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Census shows minorities moving outward, whites closer to Loop

Updated: September 24, 2012 6:25AM



Ten years ago the Southwest Side neighborhood surrounding 54th and Kildare was 67 percent white residents with no Hispanic heritage.

But as of 2009, the area was 68 percent Hispanic, with whites dropping to less than a third of the population, according to the latest Census estimates.

This is one of the bigger changes brought to light by the first new neighborhood-level Census data since 2000, but by no means the only change.

The numbers show that more than 600,000 people in the six-county Chicago area live in neighborhoods where the population balance has changed racially or ethnically over the last 10 years.

In most of the changing areas the new group became a majority, making up more than 50 percent of the population. But in some census tracts it took as little as 29 percent for a group to be No. 1 in the area.

In Chicago, the shifts indicate that whites who are not Hispanic expanded west from the lakefront into less expensive neighborhoods, while Hispanics are moving even further west into the bungalow belt on the Northwest and Southwest Sides.

Hispanics also are expanding in the suburbs, both near and further out, while black populations were slightly less concentrated in the city but grew in the south suburbs.

Latinos and blacks appear to be following traditional migration patterns, “flowing outward like spokes on a wheel,” much like Jews and Poles did earlier, according to Kenneth Johnson, a demographer at the University of New Hampshire.

One break from tradition, however, is that Hispanic immigrants are also now moving directly to suburban destinations, like Elgin and Aurora. “Those areas have modestly priced housing and a lot of jobs,” Johnson said.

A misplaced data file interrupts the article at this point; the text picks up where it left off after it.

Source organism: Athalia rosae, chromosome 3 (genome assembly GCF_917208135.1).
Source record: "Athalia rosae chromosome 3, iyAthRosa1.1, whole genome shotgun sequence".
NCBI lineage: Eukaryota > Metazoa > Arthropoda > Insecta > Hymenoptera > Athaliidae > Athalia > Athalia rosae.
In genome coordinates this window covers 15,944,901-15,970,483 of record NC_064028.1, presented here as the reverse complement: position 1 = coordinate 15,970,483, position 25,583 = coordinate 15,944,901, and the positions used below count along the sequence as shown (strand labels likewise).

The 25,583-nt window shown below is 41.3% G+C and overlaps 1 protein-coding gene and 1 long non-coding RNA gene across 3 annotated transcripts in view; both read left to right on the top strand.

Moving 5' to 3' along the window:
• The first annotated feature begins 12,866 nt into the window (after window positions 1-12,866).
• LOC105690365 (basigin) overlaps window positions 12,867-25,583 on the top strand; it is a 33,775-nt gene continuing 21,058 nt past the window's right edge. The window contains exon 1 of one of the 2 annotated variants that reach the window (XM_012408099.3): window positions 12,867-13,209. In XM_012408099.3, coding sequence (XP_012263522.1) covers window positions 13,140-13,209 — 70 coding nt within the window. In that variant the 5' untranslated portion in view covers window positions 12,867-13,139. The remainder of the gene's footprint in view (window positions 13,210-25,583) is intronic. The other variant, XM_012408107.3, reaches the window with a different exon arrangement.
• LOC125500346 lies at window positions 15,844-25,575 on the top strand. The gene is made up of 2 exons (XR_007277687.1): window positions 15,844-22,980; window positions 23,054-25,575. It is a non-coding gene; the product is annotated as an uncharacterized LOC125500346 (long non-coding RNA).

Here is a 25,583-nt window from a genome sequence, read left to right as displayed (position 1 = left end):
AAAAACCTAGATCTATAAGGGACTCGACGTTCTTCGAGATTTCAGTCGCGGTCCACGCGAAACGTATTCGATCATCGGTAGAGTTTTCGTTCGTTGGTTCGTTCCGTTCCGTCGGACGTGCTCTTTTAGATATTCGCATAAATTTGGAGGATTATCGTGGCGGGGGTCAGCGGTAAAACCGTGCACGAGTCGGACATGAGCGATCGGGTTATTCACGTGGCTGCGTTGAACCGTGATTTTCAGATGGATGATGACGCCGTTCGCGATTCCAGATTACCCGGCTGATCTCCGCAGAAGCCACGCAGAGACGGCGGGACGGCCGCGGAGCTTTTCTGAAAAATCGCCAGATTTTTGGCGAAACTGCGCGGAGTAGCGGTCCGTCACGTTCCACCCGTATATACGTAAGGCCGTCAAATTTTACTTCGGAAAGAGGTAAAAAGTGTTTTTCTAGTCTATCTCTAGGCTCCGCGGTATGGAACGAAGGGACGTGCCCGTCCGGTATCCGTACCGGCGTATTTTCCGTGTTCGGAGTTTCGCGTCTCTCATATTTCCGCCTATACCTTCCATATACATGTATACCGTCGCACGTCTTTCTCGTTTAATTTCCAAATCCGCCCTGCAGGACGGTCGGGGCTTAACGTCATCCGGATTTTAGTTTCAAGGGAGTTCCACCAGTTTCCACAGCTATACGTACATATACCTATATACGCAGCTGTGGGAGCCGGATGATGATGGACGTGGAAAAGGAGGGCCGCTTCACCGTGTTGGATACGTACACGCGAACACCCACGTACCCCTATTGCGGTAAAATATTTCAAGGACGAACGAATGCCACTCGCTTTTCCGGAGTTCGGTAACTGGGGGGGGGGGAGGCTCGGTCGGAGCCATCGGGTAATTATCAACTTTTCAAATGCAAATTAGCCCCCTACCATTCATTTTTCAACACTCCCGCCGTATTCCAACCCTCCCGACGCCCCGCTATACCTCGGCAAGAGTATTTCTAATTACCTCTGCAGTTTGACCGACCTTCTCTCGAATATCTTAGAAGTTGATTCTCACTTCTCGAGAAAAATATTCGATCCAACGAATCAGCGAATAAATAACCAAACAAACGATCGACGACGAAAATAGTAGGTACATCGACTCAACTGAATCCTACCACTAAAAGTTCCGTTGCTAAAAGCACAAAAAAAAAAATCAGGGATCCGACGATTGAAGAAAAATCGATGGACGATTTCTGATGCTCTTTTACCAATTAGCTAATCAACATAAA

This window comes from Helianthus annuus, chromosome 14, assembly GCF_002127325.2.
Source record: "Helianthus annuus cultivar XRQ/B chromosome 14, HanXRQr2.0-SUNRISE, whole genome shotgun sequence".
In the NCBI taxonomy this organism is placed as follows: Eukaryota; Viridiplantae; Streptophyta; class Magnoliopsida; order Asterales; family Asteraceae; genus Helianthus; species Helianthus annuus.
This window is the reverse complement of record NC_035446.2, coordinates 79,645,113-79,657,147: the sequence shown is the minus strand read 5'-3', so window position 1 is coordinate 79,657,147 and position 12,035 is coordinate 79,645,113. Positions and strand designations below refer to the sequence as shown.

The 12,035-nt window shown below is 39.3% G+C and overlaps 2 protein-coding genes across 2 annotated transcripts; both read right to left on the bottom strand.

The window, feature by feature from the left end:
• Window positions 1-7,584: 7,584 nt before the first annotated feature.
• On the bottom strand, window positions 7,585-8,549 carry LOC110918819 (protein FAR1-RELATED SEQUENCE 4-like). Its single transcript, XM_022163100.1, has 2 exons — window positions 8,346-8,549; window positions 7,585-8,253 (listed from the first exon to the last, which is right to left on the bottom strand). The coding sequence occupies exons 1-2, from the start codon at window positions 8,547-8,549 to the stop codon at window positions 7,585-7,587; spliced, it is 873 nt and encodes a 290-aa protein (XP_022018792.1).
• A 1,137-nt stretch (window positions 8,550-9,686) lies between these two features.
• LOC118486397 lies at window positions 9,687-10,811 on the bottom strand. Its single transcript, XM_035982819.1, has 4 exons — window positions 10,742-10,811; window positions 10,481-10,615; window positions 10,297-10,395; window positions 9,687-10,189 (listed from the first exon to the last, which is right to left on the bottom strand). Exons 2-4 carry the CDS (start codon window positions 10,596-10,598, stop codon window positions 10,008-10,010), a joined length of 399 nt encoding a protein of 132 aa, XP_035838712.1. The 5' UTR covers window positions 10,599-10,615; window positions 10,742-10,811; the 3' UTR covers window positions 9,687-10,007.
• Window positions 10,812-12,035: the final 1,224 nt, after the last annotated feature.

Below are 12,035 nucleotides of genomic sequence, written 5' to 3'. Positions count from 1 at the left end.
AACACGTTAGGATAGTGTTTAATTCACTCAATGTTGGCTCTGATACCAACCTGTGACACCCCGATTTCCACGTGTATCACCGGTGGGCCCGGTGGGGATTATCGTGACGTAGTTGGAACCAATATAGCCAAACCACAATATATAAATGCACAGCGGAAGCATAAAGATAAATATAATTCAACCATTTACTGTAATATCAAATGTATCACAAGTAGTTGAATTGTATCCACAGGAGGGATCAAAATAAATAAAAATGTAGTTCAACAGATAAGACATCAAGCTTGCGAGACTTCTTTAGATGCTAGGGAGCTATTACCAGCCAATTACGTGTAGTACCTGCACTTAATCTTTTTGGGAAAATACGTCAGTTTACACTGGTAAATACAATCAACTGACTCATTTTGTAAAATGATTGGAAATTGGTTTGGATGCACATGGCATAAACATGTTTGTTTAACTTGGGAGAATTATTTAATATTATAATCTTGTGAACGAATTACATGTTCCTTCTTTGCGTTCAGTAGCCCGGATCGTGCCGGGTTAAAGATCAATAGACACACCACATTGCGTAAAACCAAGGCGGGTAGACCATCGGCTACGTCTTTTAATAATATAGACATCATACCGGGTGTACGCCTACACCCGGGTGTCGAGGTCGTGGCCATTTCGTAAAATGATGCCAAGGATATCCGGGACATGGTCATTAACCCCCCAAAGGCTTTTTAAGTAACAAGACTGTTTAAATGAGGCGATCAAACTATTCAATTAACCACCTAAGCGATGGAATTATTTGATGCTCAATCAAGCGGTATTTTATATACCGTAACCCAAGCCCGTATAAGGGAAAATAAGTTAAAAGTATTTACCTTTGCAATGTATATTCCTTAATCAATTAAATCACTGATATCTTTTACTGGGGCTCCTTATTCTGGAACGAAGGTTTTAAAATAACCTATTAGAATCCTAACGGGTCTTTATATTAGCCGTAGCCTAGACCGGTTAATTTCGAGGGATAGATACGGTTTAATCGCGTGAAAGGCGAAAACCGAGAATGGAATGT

In the changed neighborhoods across the six-county area, Hispanics displaced non-Hispanic whites as the top group most frequently. This happened in 72 census tracts in the city and suburbs.

Census tracts can be as large as about 40 square blocks and usually hold about 2,000 to 10,000 people. The new data comes from a survey, and while not as accurate as the 2010 census numbers to be released early next year, it is a good indicator of where trends are heading.

In Chicago, Hispanics became the new most numerous group mostly in areas on the Southwest and Northwest Sides, expanding from neighborhoods such as Little Village and Logan Square.

Whites in turn moved into city Hispanic neighborhoods in a big way, becoming the largest group in 23 formerly Hispanic areas primarily on the city’s Northwest Side.

This occurred mostly in chunks of West Town and Logan Square. But whites also displaced Hispanics as the top group in the part of Bridgeport west of Halsted Street on the South Side.

Whites also expanded significantly into 14 formerly black areas, primarily on the Near West Side and in the South Loop.

The most dramatic change was in the Near West Side University Village neighborhood near Maxwell Street. It was 100 percent black 10 years ago. By 2009 the estimates indicate it was nearly 50 percent white and 26 percent Hispanic, likely a result of massive development by the University of Illinois.

Blacks became the new most numerous group in only seven areas in Chicago, taking the top spot from Hispanics or Asians. But Blacks overtook whites in 22 suburban tracts, mostly in the south suburbs, in parts of Matteson, Glenwood, Lynwood, Chicago Heights and Sauk Village.

Blacks also moved into Hillside, Broadview and North Riverside in the west suburbs and Bolingbrook in the southwest, becoming the most populous group in large areas within those towns.

Hispanic populations grew in the suburbs as well. Hispanics became the largest group in most of Berwyn and large parts of Addison, Bensenville and Elk Grove Village. Further out, Hispanics displaced whites to become the most numerous group in parts of Elgin, Carpentersville, Aurora and Round Lake Beach.

Hispanics also took the top spot from blacks in 10 census tracts, three of them in the city.

The largest concentration of Asians remained in Chicago’s Chinatown area, in parts of Bridgeport and Armour Square. However Asians became the new top group in two tracts, one near the medical center on the Near West Side — and in another tract in the northwest suburbs covering parts of Des Plaines, Park Ridge and Niles. That area is across the street from Lutheran General Hospital.

An Asian neighborhood that did not change has the distinction of being the most diverse census tract in the six-county area. The census tract north of Devon Avenue between Ridge and Damen avenues is 29 percent Asian, 24 percent Hispanic, 23 percent white, and 16 percent black.

No other tract had more than 16 percent of all four major groups. And if Asians are not counted, only 36 of 1,821 census tracts in the six county area had 20 percent or more of each of the three remaining groups.



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